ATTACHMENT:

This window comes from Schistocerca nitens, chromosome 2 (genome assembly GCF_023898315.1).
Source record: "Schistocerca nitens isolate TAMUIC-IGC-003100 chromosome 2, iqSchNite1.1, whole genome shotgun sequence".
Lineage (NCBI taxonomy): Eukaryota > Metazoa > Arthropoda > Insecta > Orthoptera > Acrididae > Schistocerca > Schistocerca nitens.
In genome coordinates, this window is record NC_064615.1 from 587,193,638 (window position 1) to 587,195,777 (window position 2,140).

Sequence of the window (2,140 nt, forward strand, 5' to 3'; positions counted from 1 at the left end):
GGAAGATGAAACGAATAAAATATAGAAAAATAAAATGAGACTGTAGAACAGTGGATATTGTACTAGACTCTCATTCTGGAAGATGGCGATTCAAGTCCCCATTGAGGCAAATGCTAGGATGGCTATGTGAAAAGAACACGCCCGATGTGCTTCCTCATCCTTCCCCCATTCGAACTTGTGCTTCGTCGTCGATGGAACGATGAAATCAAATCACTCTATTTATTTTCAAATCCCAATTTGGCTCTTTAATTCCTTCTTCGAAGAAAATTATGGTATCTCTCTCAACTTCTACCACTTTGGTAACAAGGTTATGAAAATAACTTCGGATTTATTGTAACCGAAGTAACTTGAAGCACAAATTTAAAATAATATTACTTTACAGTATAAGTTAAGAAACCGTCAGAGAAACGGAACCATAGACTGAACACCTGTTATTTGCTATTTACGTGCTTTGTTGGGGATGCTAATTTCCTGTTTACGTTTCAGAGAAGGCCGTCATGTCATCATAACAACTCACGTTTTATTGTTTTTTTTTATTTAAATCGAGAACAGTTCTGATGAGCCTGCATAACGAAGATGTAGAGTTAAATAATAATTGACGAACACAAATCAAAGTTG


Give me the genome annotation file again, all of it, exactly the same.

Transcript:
This window comes from Schistocerca nitens, chromosome 2 (genome assembly GCF_023898315.1).
Source record: "Schistocerca nitens isolate TAMUIC-IGC-003100 chromosome 2, iqSchNite1.1, whole genome shotgun sequence".
Lineage (NCBI taxonomy): Eukaryota > Metazoa > Arthropoda > Insecta > Orthoptera > Acrididae > Schistocerca > Schistocerca nitens.
In genome coordinates, this window is record NC_064615.1 from 587,193,638 (window position 1) to 587,195,777 (window position 2,140).

Sequence of the window (2,140 nt, forward strand, 5' to 3'; positions counted from 1 at the left end):
GGAAGATGAAACGAATAAAATATAGAAAAATAAAATGAGACTGTAGAACAGTGGATATTGTACTAGACTCTCATTCTGGAAGATGGCGATTCAAGTCCCCATTGAGGCAAATGCTAGGATGGCTATGTGAAAAGAACACGCCCGATGTGCTTCCTCATCCTTCCCCCATTCGAACTTGTGCTTCGTCGTCGATGGAACGATGAAATCAAATCACTCTATTTATTTTCAAATCCCAATTTGGCTCTTTAATTCCTTCTTCGAAGAAAATTATGGTATCTCTCTCAACTTCTACCACTTTGGTAACAAGGTTATGAAAATAACTTCGGATTTATTGTAACCGAAGTAACTTGAAGCACAAATTTAAAATAATATTACTTTACAGTATAAGTTAAGAAACCGTCAGAGAAACGGAACCATAGACTGAACACCTGTTATTTGCTATTTACGTGCTTTGTTGGGGATGCTAATTTCCTGTTTACGTTTCAGAGAAGGCCGTCATGTCATCATAACAACTCACGTTTTATTGTTTTTTTTTATTTAAATCGAGAACAGTTCTGATGAGCCTGCATAACGAAGATGTAGAGTTAAATAATAATTGACGAACACAAATCAAAGTTG